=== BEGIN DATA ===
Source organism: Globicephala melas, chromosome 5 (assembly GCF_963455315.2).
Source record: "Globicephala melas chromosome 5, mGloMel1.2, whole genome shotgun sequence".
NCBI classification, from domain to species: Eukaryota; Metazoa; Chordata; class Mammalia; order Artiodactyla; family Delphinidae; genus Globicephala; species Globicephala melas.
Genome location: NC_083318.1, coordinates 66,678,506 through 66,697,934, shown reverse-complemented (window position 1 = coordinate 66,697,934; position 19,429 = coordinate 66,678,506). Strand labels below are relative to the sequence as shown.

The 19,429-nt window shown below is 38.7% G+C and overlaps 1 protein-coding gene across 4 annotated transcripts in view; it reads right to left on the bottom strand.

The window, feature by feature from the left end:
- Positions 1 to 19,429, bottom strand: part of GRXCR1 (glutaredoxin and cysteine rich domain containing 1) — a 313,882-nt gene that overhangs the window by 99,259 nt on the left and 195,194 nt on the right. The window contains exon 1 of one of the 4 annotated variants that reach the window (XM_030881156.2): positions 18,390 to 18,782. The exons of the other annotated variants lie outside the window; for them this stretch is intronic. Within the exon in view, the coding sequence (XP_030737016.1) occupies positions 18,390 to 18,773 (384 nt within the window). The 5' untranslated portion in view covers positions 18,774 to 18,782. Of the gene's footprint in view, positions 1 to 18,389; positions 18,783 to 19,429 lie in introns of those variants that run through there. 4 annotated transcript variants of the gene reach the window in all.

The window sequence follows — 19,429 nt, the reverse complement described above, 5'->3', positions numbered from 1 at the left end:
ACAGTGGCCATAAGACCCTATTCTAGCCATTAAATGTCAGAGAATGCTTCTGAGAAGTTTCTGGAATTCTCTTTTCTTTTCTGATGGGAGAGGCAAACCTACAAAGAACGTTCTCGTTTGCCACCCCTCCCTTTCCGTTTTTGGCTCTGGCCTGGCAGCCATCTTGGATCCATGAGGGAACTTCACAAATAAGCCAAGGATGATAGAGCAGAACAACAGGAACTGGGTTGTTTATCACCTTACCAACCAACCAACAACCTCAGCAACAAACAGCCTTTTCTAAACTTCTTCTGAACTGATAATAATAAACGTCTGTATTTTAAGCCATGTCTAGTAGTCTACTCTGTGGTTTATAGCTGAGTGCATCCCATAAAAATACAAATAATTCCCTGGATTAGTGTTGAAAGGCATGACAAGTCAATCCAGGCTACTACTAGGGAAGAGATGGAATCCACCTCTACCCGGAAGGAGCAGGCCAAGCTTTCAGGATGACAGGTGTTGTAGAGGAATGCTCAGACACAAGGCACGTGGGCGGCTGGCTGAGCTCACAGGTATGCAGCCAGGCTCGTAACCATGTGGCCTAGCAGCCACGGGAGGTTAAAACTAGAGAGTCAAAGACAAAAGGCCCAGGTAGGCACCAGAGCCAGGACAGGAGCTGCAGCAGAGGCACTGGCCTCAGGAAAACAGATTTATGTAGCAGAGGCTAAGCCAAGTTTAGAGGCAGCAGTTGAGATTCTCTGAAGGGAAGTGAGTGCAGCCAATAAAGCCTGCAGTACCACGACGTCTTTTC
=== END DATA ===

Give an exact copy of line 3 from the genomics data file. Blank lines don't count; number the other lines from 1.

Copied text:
NCBI classification, from domain to species: Eukaryota; Metazoa; Chordata; class Mammalia; order Artiodactyla; family Delphinidae; genus Globicephala; species Globicephala melas.